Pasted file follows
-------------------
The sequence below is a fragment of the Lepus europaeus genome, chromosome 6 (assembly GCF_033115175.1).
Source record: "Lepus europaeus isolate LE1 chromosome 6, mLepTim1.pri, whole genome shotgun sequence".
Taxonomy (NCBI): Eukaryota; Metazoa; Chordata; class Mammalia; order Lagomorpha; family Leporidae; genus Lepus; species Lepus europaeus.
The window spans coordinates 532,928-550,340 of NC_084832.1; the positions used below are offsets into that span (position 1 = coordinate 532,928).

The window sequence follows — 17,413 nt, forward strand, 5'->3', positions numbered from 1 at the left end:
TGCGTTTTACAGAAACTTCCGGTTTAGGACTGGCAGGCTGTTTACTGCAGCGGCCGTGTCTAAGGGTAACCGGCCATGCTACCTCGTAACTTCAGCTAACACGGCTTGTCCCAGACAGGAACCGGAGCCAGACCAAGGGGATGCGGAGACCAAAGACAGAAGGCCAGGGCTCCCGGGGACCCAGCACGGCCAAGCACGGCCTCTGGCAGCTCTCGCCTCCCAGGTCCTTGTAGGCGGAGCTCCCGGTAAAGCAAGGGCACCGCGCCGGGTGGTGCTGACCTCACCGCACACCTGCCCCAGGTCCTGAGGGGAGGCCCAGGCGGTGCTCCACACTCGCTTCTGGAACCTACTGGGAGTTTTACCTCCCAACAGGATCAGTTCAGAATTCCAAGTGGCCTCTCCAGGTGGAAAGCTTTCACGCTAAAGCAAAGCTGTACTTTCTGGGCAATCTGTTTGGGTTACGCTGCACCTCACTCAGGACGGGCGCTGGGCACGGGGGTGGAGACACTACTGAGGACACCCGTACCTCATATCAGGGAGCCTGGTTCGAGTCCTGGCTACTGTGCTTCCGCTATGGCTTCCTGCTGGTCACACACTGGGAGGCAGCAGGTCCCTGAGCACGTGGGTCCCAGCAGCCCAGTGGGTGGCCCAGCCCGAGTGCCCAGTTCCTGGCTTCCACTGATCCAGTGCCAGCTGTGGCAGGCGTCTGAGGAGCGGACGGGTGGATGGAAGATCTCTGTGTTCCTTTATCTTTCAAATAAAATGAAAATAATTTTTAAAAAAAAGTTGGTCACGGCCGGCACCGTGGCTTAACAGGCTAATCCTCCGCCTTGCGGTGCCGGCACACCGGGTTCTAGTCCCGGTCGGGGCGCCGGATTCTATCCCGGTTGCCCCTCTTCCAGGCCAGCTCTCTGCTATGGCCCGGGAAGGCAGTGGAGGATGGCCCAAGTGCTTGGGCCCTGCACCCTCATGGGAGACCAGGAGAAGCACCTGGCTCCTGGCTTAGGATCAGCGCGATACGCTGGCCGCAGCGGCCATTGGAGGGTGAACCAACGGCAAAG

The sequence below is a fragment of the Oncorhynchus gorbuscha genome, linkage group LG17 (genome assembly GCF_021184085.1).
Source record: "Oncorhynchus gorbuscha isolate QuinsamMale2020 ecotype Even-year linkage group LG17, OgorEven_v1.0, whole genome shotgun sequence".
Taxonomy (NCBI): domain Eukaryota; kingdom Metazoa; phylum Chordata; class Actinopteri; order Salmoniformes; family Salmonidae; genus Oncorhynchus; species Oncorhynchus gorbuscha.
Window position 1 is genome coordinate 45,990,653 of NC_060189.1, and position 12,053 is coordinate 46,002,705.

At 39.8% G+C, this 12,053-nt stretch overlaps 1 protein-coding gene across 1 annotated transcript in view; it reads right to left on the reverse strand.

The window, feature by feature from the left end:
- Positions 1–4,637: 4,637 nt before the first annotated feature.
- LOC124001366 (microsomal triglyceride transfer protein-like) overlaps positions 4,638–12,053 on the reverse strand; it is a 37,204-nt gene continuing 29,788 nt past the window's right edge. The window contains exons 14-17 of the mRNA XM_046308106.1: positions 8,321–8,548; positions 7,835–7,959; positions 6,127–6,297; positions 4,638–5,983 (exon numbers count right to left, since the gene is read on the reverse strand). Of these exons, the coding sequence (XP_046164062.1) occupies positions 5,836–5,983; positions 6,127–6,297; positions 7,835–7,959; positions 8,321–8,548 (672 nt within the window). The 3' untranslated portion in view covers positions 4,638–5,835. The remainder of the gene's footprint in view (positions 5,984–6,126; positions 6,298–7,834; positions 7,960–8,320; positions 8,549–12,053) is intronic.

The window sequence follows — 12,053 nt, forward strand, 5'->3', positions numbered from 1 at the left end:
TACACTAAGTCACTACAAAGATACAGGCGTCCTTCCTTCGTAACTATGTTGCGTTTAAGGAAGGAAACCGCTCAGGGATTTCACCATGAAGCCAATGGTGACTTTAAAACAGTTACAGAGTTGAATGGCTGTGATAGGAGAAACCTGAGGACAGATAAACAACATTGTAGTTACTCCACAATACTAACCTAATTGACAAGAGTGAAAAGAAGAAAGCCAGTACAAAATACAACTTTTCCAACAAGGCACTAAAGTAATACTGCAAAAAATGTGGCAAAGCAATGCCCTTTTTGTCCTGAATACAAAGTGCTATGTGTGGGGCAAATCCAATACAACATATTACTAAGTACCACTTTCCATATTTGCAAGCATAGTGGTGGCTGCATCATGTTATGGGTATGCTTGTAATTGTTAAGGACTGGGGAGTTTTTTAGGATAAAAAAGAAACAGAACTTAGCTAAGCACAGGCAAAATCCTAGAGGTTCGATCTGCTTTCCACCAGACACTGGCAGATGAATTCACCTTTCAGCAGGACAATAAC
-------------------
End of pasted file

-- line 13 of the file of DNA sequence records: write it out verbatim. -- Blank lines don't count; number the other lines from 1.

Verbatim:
- Positions 1–4,637: 4,637 nt before the first annotated feature.